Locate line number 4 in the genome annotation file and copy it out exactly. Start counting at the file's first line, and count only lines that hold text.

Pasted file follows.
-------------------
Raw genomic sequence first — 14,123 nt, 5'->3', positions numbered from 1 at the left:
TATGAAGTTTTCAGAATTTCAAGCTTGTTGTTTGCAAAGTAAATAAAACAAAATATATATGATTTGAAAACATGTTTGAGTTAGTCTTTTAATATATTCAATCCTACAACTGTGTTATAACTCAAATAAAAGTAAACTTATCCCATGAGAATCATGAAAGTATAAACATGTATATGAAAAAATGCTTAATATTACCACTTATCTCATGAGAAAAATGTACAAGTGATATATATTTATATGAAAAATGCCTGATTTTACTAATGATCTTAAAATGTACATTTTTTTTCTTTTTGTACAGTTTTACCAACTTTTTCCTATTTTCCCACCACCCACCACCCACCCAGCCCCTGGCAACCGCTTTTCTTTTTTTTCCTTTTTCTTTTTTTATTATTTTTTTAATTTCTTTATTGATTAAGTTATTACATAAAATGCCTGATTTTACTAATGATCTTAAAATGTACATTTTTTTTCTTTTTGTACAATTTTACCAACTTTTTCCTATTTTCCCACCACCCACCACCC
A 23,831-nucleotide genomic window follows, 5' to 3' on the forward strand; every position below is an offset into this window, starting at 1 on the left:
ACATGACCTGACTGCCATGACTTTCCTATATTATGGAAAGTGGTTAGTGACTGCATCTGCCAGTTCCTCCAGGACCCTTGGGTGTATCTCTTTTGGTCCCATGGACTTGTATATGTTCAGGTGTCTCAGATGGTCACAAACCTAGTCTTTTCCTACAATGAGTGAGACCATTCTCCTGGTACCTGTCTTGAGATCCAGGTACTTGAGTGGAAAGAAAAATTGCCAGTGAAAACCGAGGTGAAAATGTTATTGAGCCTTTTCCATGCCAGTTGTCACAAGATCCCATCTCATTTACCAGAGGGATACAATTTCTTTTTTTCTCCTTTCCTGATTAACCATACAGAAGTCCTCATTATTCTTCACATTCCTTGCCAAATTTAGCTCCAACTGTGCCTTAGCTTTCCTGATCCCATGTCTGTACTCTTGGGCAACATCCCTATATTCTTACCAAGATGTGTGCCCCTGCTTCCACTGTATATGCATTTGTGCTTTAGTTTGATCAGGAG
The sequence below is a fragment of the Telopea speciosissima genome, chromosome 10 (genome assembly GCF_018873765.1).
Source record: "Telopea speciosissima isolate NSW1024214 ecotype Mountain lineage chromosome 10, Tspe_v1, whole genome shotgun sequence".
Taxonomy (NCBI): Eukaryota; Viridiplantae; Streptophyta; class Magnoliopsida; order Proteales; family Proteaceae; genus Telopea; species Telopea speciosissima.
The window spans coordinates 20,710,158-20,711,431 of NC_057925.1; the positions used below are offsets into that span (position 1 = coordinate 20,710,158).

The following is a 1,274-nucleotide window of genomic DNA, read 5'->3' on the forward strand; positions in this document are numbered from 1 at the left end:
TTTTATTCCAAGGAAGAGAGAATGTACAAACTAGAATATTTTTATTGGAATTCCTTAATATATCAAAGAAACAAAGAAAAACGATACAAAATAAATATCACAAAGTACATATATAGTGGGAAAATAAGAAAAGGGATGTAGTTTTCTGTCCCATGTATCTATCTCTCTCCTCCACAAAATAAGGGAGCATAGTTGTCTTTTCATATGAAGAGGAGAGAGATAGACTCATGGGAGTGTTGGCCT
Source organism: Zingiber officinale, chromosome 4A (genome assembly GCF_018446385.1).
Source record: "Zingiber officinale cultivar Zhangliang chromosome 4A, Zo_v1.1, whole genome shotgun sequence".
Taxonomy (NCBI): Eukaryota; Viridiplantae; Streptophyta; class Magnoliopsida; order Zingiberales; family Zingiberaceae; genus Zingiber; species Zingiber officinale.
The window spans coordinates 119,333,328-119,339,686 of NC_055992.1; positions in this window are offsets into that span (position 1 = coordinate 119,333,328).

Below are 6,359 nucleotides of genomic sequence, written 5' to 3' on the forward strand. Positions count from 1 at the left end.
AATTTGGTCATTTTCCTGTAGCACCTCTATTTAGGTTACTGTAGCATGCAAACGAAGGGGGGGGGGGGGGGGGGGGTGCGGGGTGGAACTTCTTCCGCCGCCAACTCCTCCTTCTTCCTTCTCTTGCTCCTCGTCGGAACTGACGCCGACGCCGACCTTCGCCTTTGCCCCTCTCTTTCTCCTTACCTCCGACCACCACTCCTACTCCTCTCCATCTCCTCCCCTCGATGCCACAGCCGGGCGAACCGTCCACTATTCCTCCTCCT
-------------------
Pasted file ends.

ACATGACCTGACTGCCATGACTTTCCTATATTATGGAAAGTGGTTAGTGACTGCATCTGCCAGTTCCTCCAGGACCCTTGGGTGTATCTCTTTTGGTCCCATGGACTTGTATATGTTCAGGTGTCTCAGATGGTCACAAACCTAGTCTTTTCCTACAATGAGTGAGACCATTCTCCTGGTACCTGTCTTGAGATCCAGGTACTTGAGTGGAAAGAAAAATTGCCAGTGAAAACCGAGGTGAAAATGTTATTGAGCCTTTTCCATGCCAGTTGTCACAAGATCCCATCTCATTTACCAGAGGGATACAATTTCTTTTTTTCTCCTTTCCTGATTAACCATACAGAAGTCCTCATTATTCTTCACATTCCTTGCCAAATTTAGCTCCAACTGTGCCTTAGCTTTCCTGATCCCATGTCTGTACTCTTGGGCAACATCCCTATATTCTTACCAAGATGTGTGCCCCTGCTTCCACTGTATATGCATTTGTGCTTTAGTTTGATCAGGAG